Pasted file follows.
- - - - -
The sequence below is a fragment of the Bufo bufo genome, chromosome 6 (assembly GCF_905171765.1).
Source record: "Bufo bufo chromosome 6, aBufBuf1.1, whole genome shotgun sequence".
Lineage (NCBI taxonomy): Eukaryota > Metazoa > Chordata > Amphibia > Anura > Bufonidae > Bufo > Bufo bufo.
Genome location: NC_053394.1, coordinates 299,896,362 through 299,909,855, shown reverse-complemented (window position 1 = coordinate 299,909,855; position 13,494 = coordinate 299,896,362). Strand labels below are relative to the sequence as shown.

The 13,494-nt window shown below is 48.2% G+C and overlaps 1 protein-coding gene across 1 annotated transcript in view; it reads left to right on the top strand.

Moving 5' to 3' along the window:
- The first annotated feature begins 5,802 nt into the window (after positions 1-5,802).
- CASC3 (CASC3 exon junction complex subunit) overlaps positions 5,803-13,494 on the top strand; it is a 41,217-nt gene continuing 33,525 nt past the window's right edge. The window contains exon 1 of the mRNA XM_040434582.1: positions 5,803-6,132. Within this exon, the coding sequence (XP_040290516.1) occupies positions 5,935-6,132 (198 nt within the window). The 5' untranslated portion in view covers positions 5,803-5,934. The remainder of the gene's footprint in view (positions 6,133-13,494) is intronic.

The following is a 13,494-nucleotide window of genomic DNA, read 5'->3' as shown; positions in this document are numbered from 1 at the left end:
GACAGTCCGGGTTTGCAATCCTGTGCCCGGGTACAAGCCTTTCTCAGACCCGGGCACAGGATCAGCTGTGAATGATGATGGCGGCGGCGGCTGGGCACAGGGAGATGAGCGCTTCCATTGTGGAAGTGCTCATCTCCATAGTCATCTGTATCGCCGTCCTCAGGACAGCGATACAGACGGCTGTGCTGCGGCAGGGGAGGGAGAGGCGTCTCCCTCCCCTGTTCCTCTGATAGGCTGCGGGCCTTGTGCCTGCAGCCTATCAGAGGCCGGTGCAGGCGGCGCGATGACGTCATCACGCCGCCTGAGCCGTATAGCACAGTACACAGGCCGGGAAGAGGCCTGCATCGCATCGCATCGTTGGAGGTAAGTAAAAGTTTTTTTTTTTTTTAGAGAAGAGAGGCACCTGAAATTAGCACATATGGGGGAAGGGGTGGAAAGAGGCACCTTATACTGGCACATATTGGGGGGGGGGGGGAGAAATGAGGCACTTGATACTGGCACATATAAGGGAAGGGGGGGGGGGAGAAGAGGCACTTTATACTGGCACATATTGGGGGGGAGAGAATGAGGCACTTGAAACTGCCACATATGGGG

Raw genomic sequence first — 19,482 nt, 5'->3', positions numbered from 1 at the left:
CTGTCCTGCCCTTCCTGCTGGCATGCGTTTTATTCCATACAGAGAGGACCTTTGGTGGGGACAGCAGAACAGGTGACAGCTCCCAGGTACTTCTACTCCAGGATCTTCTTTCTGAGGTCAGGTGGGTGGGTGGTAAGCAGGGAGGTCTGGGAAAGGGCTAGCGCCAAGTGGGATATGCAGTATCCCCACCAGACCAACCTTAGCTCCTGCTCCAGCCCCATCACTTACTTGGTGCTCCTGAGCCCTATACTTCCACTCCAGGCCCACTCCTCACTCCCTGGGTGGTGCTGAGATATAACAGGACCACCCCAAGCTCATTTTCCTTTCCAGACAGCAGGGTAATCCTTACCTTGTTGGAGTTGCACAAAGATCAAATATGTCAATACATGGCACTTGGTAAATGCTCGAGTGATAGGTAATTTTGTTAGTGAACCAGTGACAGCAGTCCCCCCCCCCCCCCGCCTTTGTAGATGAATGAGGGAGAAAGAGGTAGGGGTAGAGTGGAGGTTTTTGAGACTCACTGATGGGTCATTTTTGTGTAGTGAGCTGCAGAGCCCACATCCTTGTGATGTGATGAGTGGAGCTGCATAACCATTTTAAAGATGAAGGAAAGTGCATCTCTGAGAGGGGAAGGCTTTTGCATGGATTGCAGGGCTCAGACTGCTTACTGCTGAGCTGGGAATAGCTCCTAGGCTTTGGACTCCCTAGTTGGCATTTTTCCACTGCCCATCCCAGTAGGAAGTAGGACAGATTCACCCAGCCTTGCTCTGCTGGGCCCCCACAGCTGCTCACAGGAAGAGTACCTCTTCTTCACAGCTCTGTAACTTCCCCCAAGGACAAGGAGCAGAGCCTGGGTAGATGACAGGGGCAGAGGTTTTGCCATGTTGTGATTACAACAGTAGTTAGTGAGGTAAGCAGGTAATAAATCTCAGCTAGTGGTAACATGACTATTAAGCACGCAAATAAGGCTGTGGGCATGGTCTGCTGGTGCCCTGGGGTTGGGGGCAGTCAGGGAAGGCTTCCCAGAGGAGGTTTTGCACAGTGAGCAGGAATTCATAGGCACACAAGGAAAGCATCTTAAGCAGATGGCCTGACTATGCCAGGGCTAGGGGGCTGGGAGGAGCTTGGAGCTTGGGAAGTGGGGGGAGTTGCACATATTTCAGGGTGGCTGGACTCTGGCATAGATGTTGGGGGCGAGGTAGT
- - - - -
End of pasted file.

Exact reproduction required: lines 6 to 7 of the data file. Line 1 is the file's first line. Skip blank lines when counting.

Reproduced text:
Moving 5' to 3' along the window:
- The first annotated feature begins 5,802 nt into the window (after positions 1-5,802).